Sunday, 3 March 2013

Demystifying the TEFL

The following is a guest post by Sean Lords:

After obtaining degrees in English Literature and English Secondary Education, Sean Lords packed up his bags and went to Seoul, South Korea where he lived for three years teaching English abroad. Sean has since returned to the States and is currently at work on his Master's degree.

Gearing up for a year of teaching abroad can be an exciting time. Your future is about to radically change. Everything that is familiar and comfortable is about to get flipped on its head as the day to your departure grows nearer and nearer. But before you can pack your bags and head off to the airport, there are a number of preliminary steps that must be in place beforehand. From securing a passport to having an approved visa, you will definitely want to allot an ample amount of time to make sure all of your ducks in a row. For most, the need to take and pass a TEFL course is another part of the planning process for overseas teaching. The TEFL is a certificate that shows you have successfully completed a course on English language instruction and possess the necessary skills to teach others the intricacies of the language. Below are some great tips and facts to consider when preparing your TEFL course.

Accreditation 
The first thing to look for when considering what TEFL course to choose from is what sort of accreditation they hold. How long has this institution been around? While the process of creating a TEFL certified school is by no means easy, it is not as regulated as other forms of education. This unfortunately means that schools that offer drastic price differences than others and boast the majority of their classroom time as, “online hours” are generally not going to equip you with the proper tools that a more accredited course would.

While more classroom time can seem like a burden, the truth is the more teacher and peer contact time you have, the better honed you skills will become and consequently your performance as an ESL teacher will increase.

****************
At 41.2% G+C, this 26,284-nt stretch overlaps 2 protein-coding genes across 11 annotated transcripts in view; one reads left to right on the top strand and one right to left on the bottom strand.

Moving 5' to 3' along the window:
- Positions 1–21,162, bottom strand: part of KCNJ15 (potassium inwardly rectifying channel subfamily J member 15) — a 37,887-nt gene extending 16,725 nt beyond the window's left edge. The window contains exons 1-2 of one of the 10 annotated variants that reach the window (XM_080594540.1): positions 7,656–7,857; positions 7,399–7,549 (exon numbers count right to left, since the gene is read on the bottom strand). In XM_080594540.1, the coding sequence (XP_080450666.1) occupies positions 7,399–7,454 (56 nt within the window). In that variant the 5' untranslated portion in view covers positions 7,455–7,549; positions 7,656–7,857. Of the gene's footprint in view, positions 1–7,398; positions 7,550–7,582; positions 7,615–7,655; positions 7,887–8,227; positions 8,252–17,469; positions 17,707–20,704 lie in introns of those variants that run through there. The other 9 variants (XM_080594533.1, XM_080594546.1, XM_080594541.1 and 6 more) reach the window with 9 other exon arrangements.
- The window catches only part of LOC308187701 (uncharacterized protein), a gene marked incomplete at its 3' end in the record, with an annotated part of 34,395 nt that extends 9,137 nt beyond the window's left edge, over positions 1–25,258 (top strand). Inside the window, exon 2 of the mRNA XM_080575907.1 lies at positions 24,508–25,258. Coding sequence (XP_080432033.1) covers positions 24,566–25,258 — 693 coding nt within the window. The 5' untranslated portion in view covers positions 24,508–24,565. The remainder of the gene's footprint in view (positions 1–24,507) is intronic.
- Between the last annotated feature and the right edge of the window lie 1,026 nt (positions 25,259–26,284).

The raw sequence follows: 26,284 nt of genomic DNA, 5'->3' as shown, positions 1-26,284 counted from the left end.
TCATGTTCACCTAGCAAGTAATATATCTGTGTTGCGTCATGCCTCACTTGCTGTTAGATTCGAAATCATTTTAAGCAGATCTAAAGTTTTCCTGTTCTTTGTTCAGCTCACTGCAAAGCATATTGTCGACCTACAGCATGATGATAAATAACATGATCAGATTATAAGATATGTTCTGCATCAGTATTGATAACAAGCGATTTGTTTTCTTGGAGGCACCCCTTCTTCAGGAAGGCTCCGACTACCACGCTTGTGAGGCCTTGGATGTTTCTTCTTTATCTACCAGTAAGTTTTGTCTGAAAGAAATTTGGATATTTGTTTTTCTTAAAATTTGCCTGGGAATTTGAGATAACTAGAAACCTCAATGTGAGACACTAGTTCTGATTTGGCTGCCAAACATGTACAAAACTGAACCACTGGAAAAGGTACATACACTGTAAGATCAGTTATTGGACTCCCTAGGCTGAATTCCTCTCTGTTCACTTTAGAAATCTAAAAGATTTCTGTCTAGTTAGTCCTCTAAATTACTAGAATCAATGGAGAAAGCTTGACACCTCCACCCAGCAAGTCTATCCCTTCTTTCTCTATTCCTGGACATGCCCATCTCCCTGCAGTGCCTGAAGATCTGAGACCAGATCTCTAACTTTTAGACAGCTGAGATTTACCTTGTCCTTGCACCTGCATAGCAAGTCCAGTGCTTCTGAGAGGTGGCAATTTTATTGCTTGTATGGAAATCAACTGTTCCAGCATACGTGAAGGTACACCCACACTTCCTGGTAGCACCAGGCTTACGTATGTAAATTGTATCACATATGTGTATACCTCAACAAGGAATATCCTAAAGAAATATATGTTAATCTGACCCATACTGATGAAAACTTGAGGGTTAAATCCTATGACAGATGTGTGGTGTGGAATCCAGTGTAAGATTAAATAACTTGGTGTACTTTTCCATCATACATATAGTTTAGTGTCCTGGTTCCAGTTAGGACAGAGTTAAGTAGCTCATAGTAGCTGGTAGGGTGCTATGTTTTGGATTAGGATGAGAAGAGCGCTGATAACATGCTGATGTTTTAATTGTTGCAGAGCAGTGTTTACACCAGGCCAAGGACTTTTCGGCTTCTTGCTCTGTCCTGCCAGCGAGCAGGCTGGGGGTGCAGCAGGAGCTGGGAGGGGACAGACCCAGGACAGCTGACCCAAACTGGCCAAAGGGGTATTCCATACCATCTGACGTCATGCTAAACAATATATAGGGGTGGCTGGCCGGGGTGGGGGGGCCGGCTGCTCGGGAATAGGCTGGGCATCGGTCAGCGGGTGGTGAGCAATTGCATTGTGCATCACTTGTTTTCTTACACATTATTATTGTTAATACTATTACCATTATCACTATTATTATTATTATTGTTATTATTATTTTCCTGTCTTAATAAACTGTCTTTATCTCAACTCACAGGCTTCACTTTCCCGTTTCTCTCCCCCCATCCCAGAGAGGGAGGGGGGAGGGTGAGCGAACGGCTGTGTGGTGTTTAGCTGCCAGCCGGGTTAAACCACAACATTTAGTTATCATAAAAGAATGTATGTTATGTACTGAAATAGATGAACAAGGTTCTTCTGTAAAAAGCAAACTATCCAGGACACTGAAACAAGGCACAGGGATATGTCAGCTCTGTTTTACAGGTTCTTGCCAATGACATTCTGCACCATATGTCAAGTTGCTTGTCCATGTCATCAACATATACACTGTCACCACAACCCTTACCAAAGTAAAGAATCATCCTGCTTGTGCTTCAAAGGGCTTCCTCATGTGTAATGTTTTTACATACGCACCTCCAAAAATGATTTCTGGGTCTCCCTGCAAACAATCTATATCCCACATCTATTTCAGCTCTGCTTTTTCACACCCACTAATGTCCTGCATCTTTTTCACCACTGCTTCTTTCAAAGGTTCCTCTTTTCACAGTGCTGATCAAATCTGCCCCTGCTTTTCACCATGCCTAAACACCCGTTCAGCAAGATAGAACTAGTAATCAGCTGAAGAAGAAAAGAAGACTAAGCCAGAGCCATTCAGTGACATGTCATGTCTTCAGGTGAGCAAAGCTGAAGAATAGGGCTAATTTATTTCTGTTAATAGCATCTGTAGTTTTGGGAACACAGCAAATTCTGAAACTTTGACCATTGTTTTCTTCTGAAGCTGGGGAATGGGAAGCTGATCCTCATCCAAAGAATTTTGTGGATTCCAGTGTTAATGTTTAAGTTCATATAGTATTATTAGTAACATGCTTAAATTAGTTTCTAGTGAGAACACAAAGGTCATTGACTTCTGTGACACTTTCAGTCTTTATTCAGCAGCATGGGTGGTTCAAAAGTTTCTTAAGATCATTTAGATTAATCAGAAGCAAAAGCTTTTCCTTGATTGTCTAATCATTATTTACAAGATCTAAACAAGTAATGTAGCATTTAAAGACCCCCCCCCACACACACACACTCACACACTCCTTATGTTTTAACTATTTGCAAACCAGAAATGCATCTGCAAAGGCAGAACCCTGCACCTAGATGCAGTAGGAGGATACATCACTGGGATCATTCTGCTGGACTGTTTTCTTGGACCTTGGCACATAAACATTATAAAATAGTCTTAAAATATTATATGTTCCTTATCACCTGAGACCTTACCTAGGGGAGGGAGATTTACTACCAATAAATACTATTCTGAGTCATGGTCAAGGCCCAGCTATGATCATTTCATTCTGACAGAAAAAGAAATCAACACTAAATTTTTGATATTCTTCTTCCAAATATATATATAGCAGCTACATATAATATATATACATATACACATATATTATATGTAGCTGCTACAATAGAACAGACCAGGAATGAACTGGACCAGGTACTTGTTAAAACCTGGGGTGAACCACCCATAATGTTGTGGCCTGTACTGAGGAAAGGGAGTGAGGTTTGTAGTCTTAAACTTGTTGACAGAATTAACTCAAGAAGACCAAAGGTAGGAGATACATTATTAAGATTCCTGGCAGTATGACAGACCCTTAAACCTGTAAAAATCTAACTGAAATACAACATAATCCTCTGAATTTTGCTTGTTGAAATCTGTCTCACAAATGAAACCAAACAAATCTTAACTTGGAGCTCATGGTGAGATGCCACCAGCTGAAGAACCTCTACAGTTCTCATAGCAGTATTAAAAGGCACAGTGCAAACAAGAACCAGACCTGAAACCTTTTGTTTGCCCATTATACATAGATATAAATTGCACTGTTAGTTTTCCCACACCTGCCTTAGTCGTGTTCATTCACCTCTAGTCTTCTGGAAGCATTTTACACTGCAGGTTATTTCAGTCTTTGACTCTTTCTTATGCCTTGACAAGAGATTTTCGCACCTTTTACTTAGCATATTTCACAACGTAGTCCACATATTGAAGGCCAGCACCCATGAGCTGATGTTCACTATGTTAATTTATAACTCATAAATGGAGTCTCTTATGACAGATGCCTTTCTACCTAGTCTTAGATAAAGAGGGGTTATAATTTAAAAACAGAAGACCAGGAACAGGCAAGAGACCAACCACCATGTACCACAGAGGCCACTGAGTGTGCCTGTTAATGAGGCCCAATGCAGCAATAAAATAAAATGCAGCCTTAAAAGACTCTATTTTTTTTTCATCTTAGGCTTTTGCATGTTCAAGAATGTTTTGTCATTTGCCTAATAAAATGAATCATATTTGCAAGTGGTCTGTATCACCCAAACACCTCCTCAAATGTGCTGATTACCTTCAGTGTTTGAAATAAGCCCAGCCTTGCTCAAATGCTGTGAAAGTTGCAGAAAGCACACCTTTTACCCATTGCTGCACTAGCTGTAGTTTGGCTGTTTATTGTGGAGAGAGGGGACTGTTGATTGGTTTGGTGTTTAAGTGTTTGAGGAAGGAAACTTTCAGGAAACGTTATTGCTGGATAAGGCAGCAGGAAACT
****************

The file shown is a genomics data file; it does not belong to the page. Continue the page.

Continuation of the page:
Job Placement 
The next thing to look for in a TEFL course is what sort of job placement opportunities/success rates the institution has. If a course offers no placement services, you might want to turn your attention elsewhere.

TEFL job placement services are a valuable commodity. They have the potential to open you up to teaching locations and jobs that you were previously unaware of. In the same sense, inquire about their job placement success. How many of their graduates found work soon after they completed the course? Generally, most TEFL courses will have some data showing these numbers.

User Reviews 
The internet is your best friend when it comes to deciding on a TEFL course. If you have narrowed your choices down to a few course givers, go online and see what others are saying about their experiences there. User reviews can be a good way to judge the quality of a course. Keep in mind that reviews of this nature generally tend to be polarized in one direction or the other. You will usually find glowing praise or biting criticism, so take each statement with a grain of salt. However, if there is an excess of negative reviews, perhaps it will be in your best interest to look into another establishment.

What to Expect 
A TEFL course is made up of about 120 hours of instruction. Depending on the company you go through, this can be broken into classroom/instruction and online hours. As stated before, try to avoid a course with a heavy dose of online hours. While you will still learn the necessary skills to be an effective teacher, you will be robbing yourself of classroom interaction and teacher contact time.

The culmination of your TEFL course will see you giving a mock lesson in front of your class. For some, this can be quite nerve wracking as the conclusion of your lesson is turned into a critique sessions with the rest of your classmates telling you what they enjoyed and what could be improved upon. Remember, everyone is in the same boat here so don’t get too worried about this portion of the class. Not to mention a class of peers will generally be better behaved than your upcoming class of 15 rambunctious 12-year-olds.

Catering Your Resume 
Once you have completed your course, it’s all about marketing yourself. Take another look at your resume. What can you add and take away now that you have taken your TEFL course? Remember, you are applying for a job overseas where most likely, the individual reading your resume will not have English as the 1st language. Putting on your year stint as a barista for Starbucks may show steady employment to the average employer but to the interviewer of an ESL school it may appear irrelevant and fall out of the scope of what they are looking for. Rather than hurt your chances at employment, capitalize on the lesson planning skills you learned, the extensive amount of classroom hours you have had or perhaps your creativity in lesson planning. Generally, anything centered around education and instruction are going to make you stand out the most.

Have you or someone you know recently completed a TEFL course and have a few gems to share? I’d love to hear your thoughts below.

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